Newspapers and magazines aren't the only established publishers who've hung hopes for a revival on Apple's iPad. Comic book makers hope to breathe life into such characters as Spiderman and the Incredible Hulk by beaming them on to Apple's (AAPL) new tablet computer.
Disney's (DIS) Marvel comics unit on Apr. 3 released an iPad comic book application that's free to download from Apple's App Store. The software lets fans buy digital versions of more than 500 Marvel comic books for $1.99 each. Readers use their fingertips to swipe through the crisply colored replications of the comics' pages.
The goal is to expand the audience for Marvel, which Disney bought for $4.3 billion last year. "Our app is for comic book lovers as well as lapsed readers—people who might be in their thirties or forties who stopped buying [comic] books after college," says Ira Rubenstein, executive vice-president of Marvel's global digital media group.
Panelfly, a New York startup that distributes digital comic books, plans to release a comic-reading app for the iPad in the coming months that lets users buy and read titles from 50 publishers. Marvel—along with publishers Sterling Comics and Top Cow—plan to distribute titles through Panelfly's app. "There's a huge opportunity to expand the market" by releasing digital comic books on the iPad, says David Steinberger, CEO of ComiXology, a company that helped Marvel produce its iPad software.
Marvel's chief competitor, Time Warner's (TWX) DC Comics, hasn't announced plans for iPad software, but says it is assessing that tablet and other devices. "Our sense is that digital comics will grow and complement the businesses we have already built up through the current network of your local comic book shops and mass market bookstores," says Jim Lee, co-publisher of DC Comics, which publishes Batman, Superman, and other popular franchises.
publishers dream of iPad bounty
Startup Graphic.ly, which is part of Microsoft's BizSpark program for fledgling companies, is also developing an iPad application that will let fans trade comments within the pages of digital comics. "The publisher that really ends up making the biggest splash on the iPad is the one that's not going to look to replicate print," says CEO Micah Baldwin.
The publishing industry has high hopes for the iPad, which went on sale in the U.S. on Apr. 3. Publishers of books, magazines, and newspapers are releasing versions of their materials for the tablet computer in hope of capturing readers and advertising revenues. Add the dusty heroes of comic books to those looking for redemption.
Comic books were a $715 million business in the U.S. and Canada in 2008, according to researchers at ICv2, a Web site that tracks the business of popular culture. Japanese comic books and high-design graphic novels aimed at adults and sold in mainstream book stores are strong sellers, according to industry analysts. But demand for traditional superhero-oriented comic books has declined.
There are about 3,000 comic book stores in the U.S., down from about 10,000 in the '90s, according to Marymount Manhattan College professor Kent Worcester, who teaches classes on comics and animation and who co-edited A Comic Studies Reader (University Press of Mississippi, 2008). "There are plenty of towns which have no comic book stores," he says.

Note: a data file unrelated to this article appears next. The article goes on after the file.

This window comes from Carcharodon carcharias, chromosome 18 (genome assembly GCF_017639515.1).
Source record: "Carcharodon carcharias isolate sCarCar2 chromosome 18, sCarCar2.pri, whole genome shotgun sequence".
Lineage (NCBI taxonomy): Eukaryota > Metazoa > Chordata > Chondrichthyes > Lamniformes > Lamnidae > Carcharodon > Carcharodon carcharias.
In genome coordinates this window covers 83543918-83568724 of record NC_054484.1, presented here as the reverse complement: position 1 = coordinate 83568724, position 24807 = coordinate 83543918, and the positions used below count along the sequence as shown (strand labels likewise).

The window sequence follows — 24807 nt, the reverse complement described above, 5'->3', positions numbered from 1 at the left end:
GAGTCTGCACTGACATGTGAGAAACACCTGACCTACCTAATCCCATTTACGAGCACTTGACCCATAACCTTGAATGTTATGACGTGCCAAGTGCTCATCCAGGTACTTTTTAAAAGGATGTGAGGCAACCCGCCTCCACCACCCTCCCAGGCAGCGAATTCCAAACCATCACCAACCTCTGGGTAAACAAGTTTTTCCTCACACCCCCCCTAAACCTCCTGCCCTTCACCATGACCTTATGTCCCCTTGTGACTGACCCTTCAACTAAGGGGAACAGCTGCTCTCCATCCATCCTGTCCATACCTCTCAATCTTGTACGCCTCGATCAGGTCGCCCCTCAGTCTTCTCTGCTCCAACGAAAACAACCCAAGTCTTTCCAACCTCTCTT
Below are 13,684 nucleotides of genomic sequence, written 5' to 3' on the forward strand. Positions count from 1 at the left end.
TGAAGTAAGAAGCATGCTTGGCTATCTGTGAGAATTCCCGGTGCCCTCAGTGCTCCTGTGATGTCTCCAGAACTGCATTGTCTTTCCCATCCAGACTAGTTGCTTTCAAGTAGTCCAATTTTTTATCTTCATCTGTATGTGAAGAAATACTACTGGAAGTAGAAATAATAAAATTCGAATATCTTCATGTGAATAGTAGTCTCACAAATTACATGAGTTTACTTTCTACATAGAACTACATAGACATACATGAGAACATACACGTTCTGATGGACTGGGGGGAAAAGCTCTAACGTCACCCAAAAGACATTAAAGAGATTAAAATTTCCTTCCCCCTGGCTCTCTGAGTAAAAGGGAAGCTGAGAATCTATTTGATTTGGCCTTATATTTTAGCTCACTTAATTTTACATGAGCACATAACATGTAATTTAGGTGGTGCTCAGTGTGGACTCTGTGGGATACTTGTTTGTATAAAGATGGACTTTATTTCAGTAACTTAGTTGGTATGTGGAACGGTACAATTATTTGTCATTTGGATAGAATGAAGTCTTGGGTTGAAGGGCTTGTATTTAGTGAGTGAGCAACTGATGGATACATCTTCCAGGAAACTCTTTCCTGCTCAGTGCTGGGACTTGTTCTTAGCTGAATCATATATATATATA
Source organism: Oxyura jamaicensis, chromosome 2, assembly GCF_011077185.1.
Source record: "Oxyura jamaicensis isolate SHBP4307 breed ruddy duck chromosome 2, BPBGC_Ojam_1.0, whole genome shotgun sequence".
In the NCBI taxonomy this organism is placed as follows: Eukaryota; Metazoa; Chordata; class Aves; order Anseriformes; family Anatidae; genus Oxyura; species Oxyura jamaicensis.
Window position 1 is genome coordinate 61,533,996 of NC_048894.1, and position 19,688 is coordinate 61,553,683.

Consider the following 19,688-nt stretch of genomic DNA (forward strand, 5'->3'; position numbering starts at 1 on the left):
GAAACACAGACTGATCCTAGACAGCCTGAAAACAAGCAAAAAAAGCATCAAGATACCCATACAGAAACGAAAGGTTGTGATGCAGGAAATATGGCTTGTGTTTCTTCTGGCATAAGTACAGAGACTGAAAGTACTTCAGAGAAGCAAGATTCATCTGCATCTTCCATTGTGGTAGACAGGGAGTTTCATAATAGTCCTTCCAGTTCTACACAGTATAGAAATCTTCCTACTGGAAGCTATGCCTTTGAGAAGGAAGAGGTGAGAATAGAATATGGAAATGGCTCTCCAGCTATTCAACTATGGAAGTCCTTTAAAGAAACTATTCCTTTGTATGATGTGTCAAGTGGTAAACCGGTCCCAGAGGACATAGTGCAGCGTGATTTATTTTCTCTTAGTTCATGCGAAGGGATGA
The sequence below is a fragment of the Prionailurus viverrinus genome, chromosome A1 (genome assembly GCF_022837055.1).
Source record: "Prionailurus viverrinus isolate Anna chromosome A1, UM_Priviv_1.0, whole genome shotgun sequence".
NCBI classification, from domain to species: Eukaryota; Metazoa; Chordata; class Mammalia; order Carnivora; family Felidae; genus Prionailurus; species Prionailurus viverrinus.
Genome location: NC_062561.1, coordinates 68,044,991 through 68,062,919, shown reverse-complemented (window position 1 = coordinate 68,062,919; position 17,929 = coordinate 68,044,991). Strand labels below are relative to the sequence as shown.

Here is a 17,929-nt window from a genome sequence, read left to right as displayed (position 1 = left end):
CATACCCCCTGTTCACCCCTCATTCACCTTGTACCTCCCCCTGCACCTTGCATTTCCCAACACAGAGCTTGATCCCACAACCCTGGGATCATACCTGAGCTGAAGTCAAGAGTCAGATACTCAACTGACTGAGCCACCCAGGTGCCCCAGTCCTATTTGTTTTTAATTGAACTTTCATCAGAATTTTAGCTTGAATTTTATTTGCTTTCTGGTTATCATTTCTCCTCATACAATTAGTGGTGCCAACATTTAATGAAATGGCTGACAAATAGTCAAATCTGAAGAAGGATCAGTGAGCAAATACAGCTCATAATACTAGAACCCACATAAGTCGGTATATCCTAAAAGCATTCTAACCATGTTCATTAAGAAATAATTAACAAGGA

Enter the iPad. Publishers hope new digital versions of their titles can turn comics into mass-market entertainment, not just artifacts for collectors. "Hollywood and television have begun to give people what they used to get out of comics," says Marymount's Worcester. Today, episodes of the TV series Lost provide serialized drama, as Superman comics did in the '50s, he says.
Making strips available for consumers to download on a tablet could change "the mentality that comics are just meant to be collected," says Dave Dorman, a freelance illustrator who has drawn for issues of Batman, Star Wars, and numerous additional comics. "Forty years from when I grew up, comics could potentially make a big breakthrough to a new generation," he says.
Panelfly: "lion's share" to publishers
Digital comics existed before the iPad. But the small screen size of Apple's iPhone and other handheld devices didn't bring the illustrations fully to life, publishers say. Milton Griepp, CEO of ICv2, estimates that sales of comics for the iPhone and iPod Touch in 2009 were less than $1 million. Digital comic book sales through the iPad this year will likely be many times that amount, he says. "The iPad is a game-changer for the comics business."
The move to digital comic books is changing the economics for publishers. Panelfly Chief Executive Wade Slitkin says publishers take "the lion's share" of revenues from digital comic books sold through its iPhone app, which cost consumers between $1 and $10. Apple takes 30% of sales.
The iPad isn't the only new digital device comic book publishers are evaluating. Marvel's Rubinstein says the company is also considering publishing for tablets that run Google's (GOOG) Android operating system.
For all of their bold computer graphics and ease of buying, digital comics won't replace paper for some stalwarts. On a recent afternoon in New York, popular comic book store Midtown Comics was packed with young and middle-aged men scouring stands for their superhero fix. "I still prefer coming into the store every week," says Cristoph Miller, a 29-year-old comic collector.
Miller says he's downloaded a few comic book applications for his iPhone. He's looked only at free previews and has yet to spring for new titles.
Marvel and other comic book publishers may not persuade every old-time fan to switch media. But their excitement over the iPad shows just how much the publishing world hopes Apple can polish their prospects.